- Publish Date
- Friday, 31 March 2017, 9:09AM
A Hastings woman has laid two formal complaints against Countdown Hastings after she saw a surge of sparrows sit and poo on fresh produce.
Lorraine McCann was shocked when she went to do some grocery shopping on Friday March 17 to find sparrows defecating on the lettuces and capsicums and eating the apples.
"I am not usually one to whinge but people need to be aware as you can clearly get quite sick from it. I don't think Hastings needs another epidemic after the water crisis last year."
Countdown operations manager Gordon Adams said they were aware of the problem and were doing everything they could to remove the birds as quickly and humanely as possible.
"We have contractors coming in this week to do a concentrated ozonation. We have also already put a number of measures in place to prevent more birds entering the store."
Mr Adams said they installed an ozonation system at a considerable cost and they had done culls where appropriate to do so and used scare crops to keep them away, among other things.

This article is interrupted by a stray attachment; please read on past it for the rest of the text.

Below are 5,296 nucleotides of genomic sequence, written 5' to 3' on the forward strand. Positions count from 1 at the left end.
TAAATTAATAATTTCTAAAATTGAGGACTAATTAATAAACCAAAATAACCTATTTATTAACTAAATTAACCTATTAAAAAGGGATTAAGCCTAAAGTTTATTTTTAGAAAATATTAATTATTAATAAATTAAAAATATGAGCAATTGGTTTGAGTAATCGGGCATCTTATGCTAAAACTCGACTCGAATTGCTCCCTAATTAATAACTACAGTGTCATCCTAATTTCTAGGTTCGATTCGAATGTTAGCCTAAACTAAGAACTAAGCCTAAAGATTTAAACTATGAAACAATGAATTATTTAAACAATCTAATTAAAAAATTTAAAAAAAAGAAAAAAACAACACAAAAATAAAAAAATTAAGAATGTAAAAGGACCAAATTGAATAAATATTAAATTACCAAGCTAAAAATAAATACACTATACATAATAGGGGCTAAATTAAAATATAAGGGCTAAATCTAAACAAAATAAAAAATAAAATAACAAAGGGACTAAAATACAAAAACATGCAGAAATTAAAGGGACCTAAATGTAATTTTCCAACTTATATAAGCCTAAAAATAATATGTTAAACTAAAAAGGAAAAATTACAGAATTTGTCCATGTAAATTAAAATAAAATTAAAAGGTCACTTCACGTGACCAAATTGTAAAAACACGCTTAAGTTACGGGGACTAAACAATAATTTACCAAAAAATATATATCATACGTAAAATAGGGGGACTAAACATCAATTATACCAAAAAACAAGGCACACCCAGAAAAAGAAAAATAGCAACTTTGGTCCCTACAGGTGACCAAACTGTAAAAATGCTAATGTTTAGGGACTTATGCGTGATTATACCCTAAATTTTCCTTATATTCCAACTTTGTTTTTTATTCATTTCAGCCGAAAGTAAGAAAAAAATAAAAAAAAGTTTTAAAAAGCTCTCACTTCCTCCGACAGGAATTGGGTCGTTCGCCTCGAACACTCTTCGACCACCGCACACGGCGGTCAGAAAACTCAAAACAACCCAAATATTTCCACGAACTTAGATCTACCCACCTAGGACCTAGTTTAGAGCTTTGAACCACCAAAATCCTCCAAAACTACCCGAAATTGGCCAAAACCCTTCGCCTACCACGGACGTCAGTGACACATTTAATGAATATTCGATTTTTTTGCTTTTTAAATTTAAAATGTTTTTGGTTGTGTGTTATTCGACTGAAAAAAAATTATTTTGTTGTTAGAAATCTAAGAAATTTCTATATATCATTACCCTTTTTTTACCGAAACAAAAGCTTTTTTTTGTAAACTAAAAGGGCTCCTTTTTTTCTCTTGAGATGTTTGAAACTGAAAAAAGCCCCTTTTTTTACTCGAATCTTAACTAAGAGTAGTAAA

Ozone is a naturally occuring gas that birds don't like and is often used by pest controllers to move birds along.
Ms McCann said when she went back last Friday on March 24 a "plague" of sparrows were still there among the fruit and vegetables.
"I watched the sparrows sit on the top shelf and could see the poo drop down on to the capsicums."
One of the sparrows among the fresh produce at the Countdown in Hastings. Photo/ supplied.
Ms McCann had laid two formal complaints to the Ministry for Primary Industries.
An MPI spokesman said the issue was referred to the head office of Progressive Enterprises and no further investigation was being followed by MPI at this stage.
"The store has implemented additional pest control equipment and additional fixtures."
The spokesman said the issue would be continuously managed by Progressive Enterprises under its pest control scheme within its Deemed Food Control Plan registered with MPI, verified by a third party verifier.
Due to the ongoing improvements required and the complexity of completely eradicating the birds in the store the issue would be long-term managed by the company.
Ms McCann was "pissed off" that people had not been made more aware about the problem.
"They could have at least put a sign up to warn customers to wash their produce or put a net over the open fruit and vegetables while the problem was still going on. I think it's about time people knew about it."
This article was first published on NZ Herald and is republished here with permission.